Freeze-Fracture (-Etch) Electron Microscopy

  • Russell L. Chapman
  • L. Andrew Staehelin


Freeze-fracture electron microscopy (FEM) is a unique and powerful research technique that provides a triad of major advantages for the microbiologist interested in ultrastructure. First, because FEM is a replicating technique, it can provide both face-on as well as cross-sectional views of cellular components exposed by the fracturing of frozen cells. Thus, the investigator can visualize the morphology and distribution of specific components both within the plane and on both surfaces of membranes. In addition, it is often possible to perceive three-dimensional relationships that would require tedious reconstruction if studied in thin-section transmission electron microscopy. Second, even when chemical pretreatment is used during processing of samples, FEM provides an alternate method of subsequent processing and thus allows comparative analysis of thin- section electron microscopy data and FEM data. Third, when coupled with a purely physical specimen fixation method (i.e., cryofixation), FEM can completely eliminate the need for chemical fixation and is thus extremely valuable for the identification of artifactual structures in electron microscopy (EM) images. Furthermore, because of the rapid rate at which all cellular activities can be halted by cryofixation, FEM can be used to investigate rapid cellular processes that cannot be preserved in chemically fixed samples. From the start, FEM has offered the promise of an “artifact-free” glimpse at the ultrastructure of cells. Even if the ultimate goal is not a routine achievement, FEM has been and remains an important research tool in biology in general, and in microbiology in particular.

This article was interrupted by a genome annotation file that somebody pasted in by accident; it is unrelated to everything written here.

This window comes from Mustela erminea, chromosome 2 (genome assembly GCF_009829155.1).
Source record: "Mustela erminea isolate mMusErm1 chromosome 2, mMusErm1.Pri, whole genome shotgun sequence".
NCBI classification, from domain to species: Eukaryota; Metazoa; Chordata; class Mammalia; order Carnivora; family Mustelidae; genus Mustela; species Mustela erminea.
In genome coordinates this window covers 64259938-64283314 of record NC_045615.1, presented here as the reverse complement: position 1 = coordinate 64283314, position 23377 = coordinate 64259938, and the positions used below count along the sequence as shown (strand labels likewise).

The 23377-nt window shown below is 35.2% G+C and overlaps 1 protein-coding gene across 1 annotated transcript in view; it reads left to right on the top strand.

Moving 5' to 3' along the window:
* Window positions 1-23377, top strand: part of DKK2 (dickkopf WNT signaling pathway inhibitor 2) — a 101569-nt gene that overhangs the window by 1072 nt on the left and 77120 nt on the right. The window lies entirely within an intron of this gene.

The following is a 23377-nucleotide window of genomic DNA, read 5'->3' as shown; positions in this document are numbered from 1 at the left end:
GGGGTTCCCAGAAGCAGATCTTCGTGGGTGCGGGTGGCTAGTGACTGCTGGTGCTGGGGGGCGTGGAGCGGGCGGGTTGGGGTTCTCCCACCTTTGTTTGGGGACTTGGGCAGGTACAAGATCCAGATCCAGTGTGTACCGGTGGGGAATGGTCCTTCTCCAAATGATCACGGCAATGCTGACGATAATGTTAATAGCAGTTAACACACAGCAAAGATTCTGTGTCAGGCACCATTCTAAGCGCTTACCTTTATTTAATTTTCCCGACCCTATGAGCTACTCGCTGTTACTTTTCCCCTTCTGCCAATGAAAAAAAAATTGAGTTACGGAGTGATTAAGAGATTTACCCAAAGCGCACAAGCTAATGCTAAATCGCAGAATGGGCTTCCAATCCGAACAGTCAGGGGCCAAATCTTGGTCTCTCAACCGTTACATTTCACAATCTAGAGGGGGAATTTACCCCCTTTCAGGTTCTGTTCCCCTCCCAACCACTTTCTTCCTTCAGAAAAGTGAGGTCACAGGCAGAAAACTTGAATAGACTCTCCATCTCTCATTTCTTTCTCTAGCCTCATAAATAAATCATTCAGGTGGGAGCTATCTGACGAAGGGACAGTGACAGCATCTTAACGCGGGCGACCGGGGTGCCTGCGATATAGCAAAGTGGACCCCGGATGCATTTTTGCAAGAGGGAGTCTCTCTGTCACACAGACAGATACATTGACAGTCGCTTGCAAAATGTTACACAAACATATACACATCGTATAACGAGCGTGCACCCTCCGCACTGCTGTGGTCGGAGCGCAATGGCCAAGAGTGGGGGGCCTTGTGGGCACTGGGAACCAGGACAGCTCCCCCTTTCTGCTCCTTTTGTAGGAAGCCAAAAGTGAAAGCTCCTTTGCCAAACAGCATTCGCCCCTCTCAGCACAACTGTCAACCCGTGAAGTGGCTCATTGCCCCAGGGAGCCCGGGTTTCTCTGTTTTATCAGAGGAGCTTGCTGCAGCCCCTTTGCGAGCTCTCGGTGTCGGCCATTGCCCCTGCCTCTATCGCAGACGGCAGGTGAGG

Fracture Face Cell Wall Layer Freeze Fracture High Pressure Freezing Specimen Support 
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Copyright information

© Plenum Press, New York 1986

Authors and Affiliations

  • Russell L. Chapman
    • 1
  • L. Andrew Staehelin
    • 2
  1. 1.Department of BotanyLouisiana State UniversityBaton RougeUSA
  2. 2.Department of Molecular, Cellular, and Developmental BiologyUniversity of ColoradoBoulderUSA

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